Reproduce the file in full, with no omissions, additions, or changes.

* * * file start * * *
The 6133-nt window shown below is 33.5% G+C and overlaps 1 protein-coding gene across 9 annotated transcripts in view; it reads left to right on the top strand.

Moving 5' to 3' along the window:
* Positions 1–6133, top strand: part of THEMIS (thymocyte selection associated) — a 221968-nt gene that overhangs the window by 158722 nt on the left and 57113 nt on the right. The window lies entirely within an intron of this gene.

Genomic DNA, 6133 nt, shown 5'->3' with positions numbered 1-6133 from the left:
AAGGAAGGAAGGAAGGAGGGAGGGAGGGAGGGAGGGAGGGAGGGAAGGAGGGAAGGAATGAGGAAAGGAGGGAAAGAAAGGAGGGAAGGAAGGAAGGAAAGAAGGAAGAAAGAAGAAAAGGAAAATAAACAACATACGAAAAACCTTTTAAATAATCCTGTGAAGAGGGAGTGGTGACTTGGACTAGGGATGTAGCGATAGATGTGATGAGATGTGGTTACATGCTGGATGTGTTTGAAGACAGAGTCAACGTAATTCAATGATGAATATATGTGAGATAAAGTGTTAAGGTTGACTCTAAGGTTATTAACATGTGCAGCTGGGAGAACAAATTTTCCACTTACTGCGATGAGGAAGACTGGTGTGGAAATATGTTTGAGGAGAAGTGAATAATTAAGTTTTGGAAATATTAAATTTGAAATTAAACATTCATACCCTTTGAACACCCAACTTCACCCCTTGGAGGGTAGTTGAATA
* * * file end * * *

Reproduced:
The 6133-nt window shown below is 33.5% G+C and overlaps 1 protein-coding gene across 9 annotated transcripts in view; it reads left to right on the top strand.

Moving 5' to 3' along the window:
* Positions 1–6133, top strand: part of THEMIS (thymocyte selection associated) — a 221968-nt gene that overhangs the window by 158722 nt on the left and 57113 nt on the right. The window lies entirely within an intron of this gene.

Genomic DNA, 6133 nt, shown 5'->3' with positions numbered 1-6133 from the left:
AAGGAAGGAAGGAAGGAGGGAGGGAGGGAGGGAGGGAGGGAGGGAAGGAGGGAAGGAATGAGGAAAGGAGGGAAAGAAAGGAGGGAAGGAAGGAAGGAAAGAAGGAAGAAAGAAGAAAAGGAAAATAAACAACATACGAAAAACCTTTTAAATAATCCTGTGAAGAGGGAGTGGTGACTTGGACTAGGGATGTAGCGATAGATGTGATGAGATGTGGTTACATGCTGGATGTGTTTGAAGACAGAGTCAACGTAATTCAATGATGAATATATGTGAGATAAAGTGTTAAGGTTGACTCTAAGGTTATTAACATGTGCAGCTGGGAGAACAAATTTTCCACTTACTGCGATGAGGAAGACTGGTGTGGAAATATGTTTGAGGAGAAGTGAATAATTAAGTTTTGGAAATATTAAATTTGAAATTAAACATTCATACCCTTTGAACACCCAACTTCACCCCTTGGAGGGTAGTTGAATA